• You of course need a Chair – someone great with recruiting, organizing, coordinating support for your youth-facing leaders.
    • You’ll for sure want a Treasurer registered and vetted with background check since they’ll be handling your money.
    • Most Troops like people to support Membership (recruiting, paperwork, recharter), Recognition (Courts of Honor), Advancement (recordkeeping, events, Merit Badge counselors, Eagle Support, Boards of Review, etc.), Fundraising, Equipment, Service Projects, Outreach to related organization (Pack, Crew, etc.), Training, and more.
    • Here’s a Troop website “help wanted” list that is just one way to “slice and dice” up troop support jobs.  That Help Wanted list has in fact evolved over time based on the abilities of people in various roles.  They use a Pledge Card at Courts of Honors to help fill certain vacant roles.

And for new parents, with no Cub Scout leadership on their resume, who are green to the program but interested in it for their child, they’ll like the idea that troops are “youth run”, and think they are off the hook … but you can still hook them!  Some units use witnessing a Board of Review as an “entry level” role to get the parent “hooked” on Scouting.

  • Many times they will be impressed with how their child’s peers perform, and can be told “you know, your child was just like that in her last Board” – often to the shock of the parent, who may normally only get one word responses or glances in response to parental questions: “fine”, “yeah”, “whatever”.  Teens!post board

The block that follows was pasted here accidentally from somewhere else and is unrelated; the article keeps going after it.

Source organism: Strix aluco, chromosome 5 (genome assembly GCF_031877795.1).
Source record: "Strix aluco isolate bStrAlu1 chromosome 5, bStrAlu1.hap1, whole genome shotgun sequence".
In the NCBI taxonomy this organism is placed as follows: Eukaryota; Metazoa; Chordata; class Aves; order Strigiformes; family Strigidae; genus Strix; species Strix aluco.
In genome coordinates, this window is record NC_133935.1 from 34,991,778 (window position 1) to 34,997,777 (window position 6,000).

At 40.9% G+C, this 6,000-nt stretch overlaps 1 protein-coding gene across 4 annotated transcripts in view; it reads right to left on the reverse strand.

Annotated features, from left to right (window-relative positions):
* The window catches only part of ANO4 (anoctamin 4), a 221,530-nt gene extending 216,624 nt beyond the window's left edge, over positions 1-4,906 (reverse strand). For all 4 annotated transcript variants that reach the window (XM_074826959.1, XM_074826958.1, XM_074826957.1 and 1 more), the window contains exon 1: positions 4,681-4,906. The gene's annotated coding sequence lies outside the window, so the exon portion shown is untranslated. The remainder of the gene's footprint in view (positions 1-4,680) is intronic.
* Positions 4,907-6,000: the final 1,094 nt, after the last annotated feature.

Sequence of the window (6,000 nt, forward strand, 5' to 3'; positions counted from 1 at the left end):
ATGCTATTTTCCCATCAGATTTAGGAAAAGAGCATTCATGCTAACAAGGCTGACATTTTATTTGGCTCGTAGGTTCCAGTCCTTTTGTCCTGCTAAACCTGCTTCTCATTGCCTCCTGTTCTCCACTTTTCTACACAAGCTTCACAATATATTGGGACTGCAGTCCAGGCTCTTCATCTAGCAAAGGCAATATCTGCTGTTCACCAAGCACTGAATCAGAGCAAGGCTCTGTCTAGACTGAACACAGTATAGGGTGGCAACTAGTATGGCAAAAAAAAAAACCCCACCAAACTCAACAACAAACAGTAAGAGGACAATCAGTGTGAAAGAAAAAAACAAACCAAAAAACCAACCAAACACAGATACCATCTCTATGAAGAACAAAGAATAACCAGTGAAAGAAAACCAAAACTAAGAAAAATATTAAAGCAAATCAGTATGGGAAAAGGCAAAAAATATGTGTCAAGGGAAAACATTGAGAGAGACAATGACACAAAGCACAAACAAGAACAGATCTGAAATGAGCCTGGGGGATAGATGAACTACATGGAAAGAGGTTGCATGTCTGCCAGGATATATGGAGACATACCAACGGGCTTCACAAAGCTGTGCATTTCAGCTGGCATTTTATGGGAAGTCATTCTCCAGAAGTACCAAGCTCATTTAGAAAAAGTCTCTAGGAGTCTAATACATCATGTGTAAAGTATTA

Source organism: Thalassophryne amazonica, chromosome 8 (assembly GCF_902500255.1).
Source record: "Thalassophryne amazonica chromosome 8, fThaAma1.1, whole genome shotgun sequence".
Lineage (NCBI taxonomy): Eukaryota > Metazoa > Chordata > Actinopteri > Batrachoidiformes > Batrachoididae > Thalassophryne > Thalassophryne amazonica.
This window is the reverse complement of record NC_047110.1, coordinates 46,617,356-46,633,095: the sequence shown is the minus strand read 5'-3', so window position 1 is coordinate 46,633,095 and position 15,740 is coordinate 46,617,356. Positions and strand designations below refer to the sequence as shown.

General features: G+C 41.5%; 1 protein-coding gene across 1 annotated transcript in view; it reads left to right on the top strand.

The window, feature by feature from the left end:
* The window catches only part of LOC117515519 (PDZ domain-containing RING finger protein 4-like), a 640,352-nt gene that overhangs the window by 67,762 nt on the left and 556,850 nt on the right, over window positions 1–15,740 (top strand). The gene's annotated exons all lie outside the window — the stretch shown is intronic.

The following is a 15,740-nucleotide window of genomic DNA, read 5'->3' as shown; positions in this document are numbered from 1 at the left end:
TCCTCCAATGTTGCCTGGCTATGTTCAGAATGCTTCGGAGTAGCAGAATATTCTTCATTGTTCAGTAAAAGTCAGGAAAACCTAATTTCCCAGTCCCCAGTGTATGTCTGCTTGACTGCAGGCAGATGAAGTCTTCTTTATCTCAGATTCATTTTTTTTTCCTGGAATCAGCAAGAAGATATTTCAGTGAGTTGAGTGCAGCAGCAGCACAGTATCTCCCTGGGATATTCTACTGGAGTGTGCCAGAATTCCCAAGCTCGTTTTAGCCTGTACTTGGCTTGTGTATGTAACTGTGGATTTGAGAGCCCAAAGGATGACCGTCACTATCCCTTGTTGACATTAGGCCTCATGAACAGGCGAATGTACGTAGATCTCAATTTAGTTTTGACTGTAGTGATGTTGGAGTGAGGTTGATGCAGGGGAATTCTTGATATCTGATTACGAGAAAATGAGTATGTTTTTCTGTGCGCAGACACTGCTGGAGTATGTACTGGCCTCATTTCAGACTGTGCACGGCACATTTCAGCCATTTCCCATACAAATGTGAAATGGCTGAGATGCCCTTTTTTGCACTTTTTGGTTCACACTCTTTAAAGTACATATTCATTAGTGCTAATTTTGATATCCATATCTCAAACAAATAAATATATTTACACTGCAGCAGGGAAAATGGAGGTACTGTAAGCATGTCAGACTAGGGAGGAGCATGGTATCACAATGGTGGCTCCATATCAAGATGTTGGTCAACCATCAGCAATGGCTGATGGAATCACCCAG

• But when they see Scouts shine in a Board of Review, they think: wow, this program works!
    • Now, for those who cite that only Committee Members may serve on a board of review, note that the suggestion here is to witness the Board … so have 3 Committee Members be the Board, and get that new parent signed up to join them next time.  Or, do your best for your Scouts.

Though a bit dated, the recruiting plan at has some valuable ideas, and is replicated in the training module found at

For more on starting a Troop, see this District resource page:


Now is the Time to have New Member Coordinators (a new-ish role in BSA units) to Welcome New Scouts and Families

This BP Pointer from “The BP 2019 List” (or: ways to Be Prepared for Scouts BSA on February 1, 2019) is about a newish recruiting tool for BSA Units … the New Member Coordinator.

Announced in detail at this ScoutingWire announcement, the idea of New Member Coordinators are simply to ensure that units have people whose sole focus is to make people feel

Sure, sure, sure … all Scoutmasters, Assistants and Committee people know that they need to be super welcoming, and not just a couple of times a year at “joining events” or “after Webelos crossover”, but, they’re usually focused on their job that night … so New Member Coordinators can have their job too.  The New Member Coordinators can just have the job of greeting any new Scout and family, welcoming back all others, and being focused on making sure all are enjoying and engaged.

There is a wealth of information at that New Member Coordinator webpage and in what links that launch from it, but that won’t tell your newish (new to the troop) volunteer everything about how to be successful – the National information is a lot new member coordinatorof “generic” information about how a troop operates, and since we all know that All Scouting is Local, your troop will be different in many ways, and so it’s critical for New Member Coordinators to know your troop, for there to be feedback among Scoutmaster, Assistants, Committee and New Member Coordinators.